Mambo is such a daring, mischievous baby. One morning, he and Mutara came face to face with a buffalo at the water trough. Mambo charged at it, not realising what a formidable opponent he was taking on. The nannies acted quickly, surrounding Mambo and blocking him from making any further moves towards the buffalo. 

Sana Sana loves Naboishu and unabashedly plays favourites with him. However, she is not so magnanimous towards some of the other young bulls. She started persistently bullying Mapia in Class Three, the stockade where the mid-aged orphans sleep. This behaviour earned her an express ticket to the next class, where the Keepers hope she will learn some discipline! The morning after she was moved, Sana Sana decided to vent her anger at an unsuspecting buffalo at the water trough. The buffalo stood his ground and continued to drink as if nothing happened, much to Sana Sana’s chagrin.

Compared to Kamok, however, Sana Sana is an angel. She has always been a notably unfriendly elephant, especially towards younger elephants. One afternoon, Lualeni’s wild baby, Lexi, walked over to Kamok to say hello. Rather than acknowledge her greeting, Kamok rudely pushed the baby out of the way. Mteto and Esampu stepped in and guided Lexi back to her mother, as if apologising for their friend’s bad manners. Kamok didn’t seem bothered that she had disappointed her friends; Ambo is the only younger elephant she likes, and she will not apologise for that!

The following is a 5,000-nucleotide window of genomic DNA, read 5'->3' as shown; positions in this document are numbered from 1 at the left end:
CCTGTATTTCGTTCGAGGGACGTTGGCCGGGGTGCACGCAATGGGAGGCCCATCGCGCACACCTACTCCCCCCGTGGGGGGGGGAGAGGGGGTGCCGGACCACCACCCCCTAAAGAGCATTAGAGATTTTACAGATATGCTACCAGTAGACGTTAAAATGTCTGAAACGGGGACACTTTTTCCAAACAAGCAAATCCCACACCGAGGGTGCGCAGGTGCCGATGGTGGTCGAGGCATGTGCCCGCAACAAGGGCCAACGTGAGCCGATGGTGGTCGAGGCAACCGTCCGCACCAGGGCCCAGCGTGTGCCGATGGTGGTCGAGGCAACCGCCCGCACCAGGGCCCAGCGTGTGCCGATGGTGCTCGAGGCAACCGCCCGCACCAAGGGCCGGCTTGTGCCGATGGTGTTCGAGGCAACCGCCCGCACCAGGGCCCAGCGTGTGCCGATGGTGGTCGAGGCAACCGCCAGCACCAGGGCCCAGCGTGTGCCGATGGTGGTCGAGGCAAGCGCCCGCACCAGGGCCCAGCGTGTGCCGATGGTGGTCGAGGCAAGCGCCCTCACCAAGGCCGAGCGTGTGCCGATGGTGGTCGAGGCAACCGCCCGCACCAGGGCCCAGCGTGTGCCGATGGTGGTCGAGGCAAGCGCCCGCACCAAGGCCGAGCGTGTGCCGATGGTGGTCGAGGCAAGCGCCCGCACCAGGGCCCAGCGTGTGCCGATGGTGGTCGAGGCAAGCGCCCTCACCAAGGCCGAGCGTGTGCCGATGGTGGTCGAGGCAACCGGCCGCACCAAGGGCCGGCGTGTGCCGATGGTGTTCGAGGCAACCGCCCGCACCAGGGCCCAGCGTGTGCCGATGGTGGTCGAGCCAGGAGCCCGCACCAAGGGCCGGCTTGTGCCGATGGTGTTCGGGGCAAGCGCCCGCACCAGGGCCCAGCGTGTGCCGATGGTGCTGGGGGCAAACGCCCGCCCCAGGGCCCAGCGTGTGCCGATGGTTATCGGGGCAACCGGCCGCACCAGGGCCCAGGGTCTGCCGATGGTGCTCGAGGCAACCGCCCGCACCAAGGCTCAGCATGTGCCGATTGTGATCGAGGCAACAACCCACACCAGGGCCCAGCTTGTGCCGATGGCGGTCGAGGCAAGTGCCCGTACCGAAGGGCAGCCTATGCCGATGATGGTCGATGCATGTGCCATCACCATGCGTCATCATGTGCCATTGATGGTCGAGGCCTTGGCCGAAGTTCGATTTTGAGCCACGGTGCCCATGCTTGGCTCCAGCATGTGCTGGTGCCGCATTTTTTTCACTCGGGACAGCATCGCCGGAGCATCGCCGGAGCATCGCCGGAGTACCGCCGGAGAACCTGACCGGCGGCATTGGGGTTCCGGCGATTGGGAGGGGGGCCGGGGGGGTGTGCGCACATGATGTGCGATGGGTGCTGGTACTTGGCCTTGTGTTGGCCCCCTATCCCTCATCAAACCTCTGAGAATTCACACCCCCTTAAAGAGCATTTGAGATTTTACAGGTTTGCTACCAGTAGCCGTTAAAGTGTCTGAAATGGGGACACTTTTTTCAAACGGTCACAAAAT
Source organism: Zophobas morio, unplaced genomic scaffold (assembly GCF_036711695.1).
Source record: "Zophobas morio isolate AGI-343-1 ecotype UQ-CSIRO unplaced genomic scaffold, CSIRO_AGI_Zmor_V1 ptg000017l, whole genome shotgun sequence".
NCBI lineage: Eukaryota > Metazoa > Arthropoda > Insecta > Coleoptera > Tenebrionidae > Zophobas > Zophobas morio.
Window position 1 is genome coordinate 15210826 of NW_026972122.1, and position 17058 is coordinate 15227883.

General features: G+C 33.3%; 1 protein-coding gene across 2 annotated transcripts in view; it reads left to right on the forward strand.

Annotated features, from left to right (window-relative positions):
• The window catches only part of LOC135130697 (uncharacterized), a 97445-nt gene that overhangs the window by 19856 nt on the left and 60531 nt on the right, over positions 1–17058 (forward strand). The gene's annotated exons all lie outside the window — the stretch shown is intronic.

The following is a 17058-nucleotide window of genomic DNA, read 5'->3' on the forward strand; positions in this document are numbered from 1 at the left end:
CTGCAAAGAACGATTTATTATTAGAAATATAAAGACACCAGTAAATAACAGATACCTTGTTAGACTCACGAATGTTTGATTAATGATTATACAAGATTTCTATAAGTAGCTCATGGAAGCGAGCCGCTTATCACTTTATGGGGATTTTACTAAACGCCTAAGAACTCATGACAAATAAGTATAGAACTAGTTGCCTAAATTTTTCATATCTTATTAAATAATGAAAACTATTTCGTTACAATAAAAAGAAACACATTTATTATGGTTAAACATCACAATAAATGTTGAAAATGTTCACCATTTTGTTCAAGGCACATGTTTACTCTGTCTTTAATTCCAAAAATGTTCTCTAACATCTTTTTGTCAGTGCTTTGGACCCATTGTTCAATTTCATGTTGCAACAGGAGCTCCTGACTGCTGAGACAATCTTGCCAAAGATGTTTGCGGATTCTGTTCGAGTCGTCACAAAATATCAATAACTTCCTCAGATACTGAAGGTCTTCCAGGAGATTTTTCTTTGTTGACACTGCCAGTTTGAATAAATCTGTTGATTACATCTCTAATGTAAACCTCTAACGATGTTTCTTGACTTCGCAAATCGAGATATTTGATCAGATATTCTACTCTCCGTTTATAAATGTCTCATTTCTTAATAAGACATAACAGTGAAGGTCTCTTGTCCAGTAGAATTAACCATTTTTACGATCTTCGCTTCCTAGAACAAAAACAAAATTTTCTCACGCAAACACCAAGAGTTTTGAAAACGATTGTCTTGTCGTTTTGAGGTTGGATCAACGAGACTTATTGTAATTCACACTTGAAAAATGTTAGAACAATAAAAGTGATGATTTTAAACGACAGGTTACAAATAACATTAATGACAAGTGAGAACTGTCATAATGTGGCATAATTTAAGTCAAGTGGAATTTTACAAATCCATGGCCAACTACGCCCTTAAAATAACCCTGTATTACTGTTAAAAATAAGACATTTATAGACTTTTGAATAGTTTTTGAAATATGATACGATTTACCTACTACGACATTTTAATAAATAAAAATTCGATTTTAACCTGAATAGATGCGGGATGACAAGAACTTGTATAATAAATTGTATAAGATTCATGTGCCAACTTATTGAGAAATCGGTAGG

Kamok may be cut from the same cloth as Wendi. Even as a wild-living, 19-year-old mother of two, Wendi remains resolutely uncouth. During one of her visits, she pushed over Turkwel for no apparent reason. This set off a chain reaction of events, because Turkwel fell on Mambo and the Keepers had to intervene to save the situation. As everyone rushed to free Mambo and help Turkwel to her feet, Wendi walked off without a backwards glance. Perhaps she was embarrassed about causing such a fiasco, or more likely, she thought she had done nothing wrong. 

Little Ambo is singularly focused on stealing a private stash of lucerne. Nearly every morning, he turns right out of his room and sidles over to the lucerne store. By now, the Keepers are wise to his tricks and put up barriers to foil his thievery. At the end of the month, however, Ambo finally found the lucerne store open. He snatched a bale of lucerne and ran off with it, clearly very proud of himself. After his old friend Jotto grabbed some of the bale, he considered going back for more, but the Keepers had already shut the lucerne store. 

Because of the drought conditions, the orphans know they must get down to business and focus on browsing. To beat the heat, they were also very enthusiastic about the mud bath this month. One day, Pare and Sattao observed a wild bull who had sprayed himself with red spoil after bathing in the dark mud. The effect was striking, as if he had painted himself. They decided to copy the bull and busied themselves in the loose soil after their mud bath, decorating their bodies in a similar fashion.